In observance of UGA’s 229th anniversary, Loch Johnson, Regents and Meigs Professor in the School of Public and International Affairs, will present the 12th annual Founders Day Lecture Jan. 28 at 2 p.m. in the Chapel.
Johnson’s lecture is titled “Accountability in the Shadowy World of Intelligence.”
“Every democracy must wrestle with the dilemma of providing security for its citizens, while also safeguarding their liberty and privacy,” Johnson said. “In the aftermath of the 9/11 attacks, this equilibrium has shifted dramatically away from liberty and privacy. As we aspire to create a more perfect democracy, we must confront more effectively the question of how an open society can accommodate secret agencies, yet keep them between the lines of law and propriety.”
Johnson earned the certificate of distinction from the National Intelligence Study Center in Washington, D.C., and was named the inaugural SEC Professor of the Year by the Southeastern Conference in 2012. He led the founding of the UGA School of Public and International Affairs in 2001 as well as the UGA Memorial Service Garden in 2005.
Johnson is the author of more than 200 publications, including 28 books on U.S. national security. Throughout his career, he has served in a number of high-profile positions in Washington, D.C., including foreign policy adviser to former President Jimmy Carter during his 1980 re-election campaign.
The student response will be given by Megan White, a third-year Foundation Fellow from Johns Creek. She is majoring in international affairs and linguistics, and minoring in French and Russian.
The Founders Day Lecture recognizes the date the university was established-Jan. 27. On this day in 1785, the Georgia General Assembly adopted a charter establishing UGA as the country’s first state-chartered institution of higher education.
The original document chartering the first state university system is displayed annually on Founders Day at the Richard B. Russell Building Special Collections Libraries. This year the manuscript and an accompanying exhibit will be on view Jan. 27 and 28 from 8 a.m. until 5 p.m. in the second floor gallery hallway of the special collections library. To protect the ink of the parchment manuscript from further fading, it is displayed to the public only once a year in honor of Georgia’s contribution to the country’s tradition of supporting education to advance democracy.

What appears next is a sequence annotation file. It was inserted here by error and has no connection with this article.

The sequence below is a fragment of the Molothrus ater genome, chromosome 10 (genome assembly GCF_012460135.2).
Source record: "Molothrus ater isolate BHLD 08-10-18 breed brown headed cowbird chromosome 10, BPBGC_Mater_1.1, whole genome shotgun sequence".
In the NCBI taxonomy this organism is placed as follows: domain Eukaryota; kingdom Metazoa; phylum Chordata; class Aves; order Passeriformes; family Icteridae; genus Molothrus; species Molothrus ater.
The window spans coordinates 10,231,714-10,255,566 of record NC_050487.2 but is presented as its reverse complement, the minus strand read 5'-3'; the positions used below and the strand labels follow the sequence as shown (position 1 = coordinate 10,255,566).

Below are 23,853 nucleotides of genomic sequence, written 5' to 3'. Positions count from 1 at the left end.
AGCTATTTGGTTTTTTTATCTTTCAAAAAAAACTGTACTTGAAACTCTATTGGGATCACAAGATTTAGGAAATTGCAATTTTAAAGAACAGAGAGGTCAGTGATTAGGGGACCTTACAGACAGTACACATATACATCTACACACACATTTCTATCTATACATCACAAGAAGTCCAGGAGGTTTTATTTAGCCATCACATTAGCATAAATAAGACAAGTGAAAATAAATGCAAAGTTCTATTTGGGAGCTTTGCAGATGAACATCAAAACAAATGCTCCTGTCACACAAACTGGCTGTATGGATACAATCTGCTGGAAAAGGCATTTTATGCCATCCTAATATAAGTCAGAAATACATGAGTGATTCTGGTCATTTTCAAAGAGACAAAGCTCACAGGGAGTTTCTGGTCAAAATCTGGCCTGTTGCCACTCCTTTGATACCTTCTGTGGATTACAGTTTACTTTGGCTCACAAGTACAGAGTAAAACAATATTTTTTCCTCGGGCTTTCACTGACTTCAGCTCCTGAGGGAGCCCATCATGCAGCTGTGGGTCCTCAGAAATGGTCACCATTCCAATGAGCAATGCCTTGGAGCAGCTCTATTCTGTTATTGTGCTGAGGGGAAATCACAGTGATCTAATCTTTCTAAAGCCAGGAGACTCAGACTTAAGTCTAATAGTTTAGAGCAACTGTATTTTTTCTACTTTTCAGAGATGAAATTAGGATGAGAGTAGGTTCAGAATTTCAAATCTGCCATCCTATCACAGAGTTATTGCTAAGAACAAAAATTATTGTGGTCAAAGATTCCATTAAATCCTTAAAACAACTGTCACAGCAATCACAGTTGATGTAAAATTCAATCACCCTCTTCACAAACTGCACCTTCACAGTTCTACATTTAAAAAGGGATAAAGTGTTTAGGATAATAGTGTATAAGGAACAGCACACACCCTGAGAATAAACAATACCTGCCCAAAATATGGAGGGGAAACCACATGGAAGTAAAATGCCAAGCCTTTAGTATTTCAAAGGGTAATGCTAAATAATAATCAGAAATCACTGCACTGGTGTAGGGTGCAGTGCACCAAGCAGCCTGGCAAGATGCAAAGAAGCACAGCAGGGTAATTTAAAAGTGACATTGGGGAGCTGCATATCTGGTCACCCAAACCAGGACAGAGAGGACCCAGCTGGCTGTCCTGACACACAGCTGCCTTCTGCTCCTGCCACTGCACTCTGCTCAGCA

The lecture is sponsored by the UGA Alumni Association and the Emeriti Scholars, a group of retired faculty members who continue to be involved in the university’s academic life.
In conjunction with this year’s lecture, the UGA Alumni Association will host an invitation-only luncheon where the inaugural President’s Medals will be presented to Louise McBee, emerita UGA vice president for academic affairs and former state representative for Athens, and posthumously to Thomas Dyer, UGA emeritus professor and vice president for instruction. Dyer’s wife, Anna Burns Dyer, will accept the award on his behalf. The President’s Medal recognizes extraordinary contributions of former employees who have supported students and academic programs, advanced research and inspired community leaders to enhance Georgians’ quality of life.
The UGA Student Alumni Association will sponsor a series of free events in advance of and following the lecture:
- Jan. 27, 10 a.m. to 2 p.m., UGA’s 229th birthday celebration in Tate Plaza;
- Jan. 28, 10 a.m. to 2 p.m., Founders Week T-shirt giveaway in Tate Plaza;
- Jan. 29, “Wear Your Shirt Wednesday.” Students are encouraged to wear a Student Alumni Association T-shirt and receive discounts at participating Athens businesses;
- Jan. 30, birthday cupcakes for students in UGA dining halls during lunch and dinner; and
- Jan. 30-31, 10 a.m. to 3 p.m. 100 Days Until Graduation event in the Tate Student Center Grand Hall.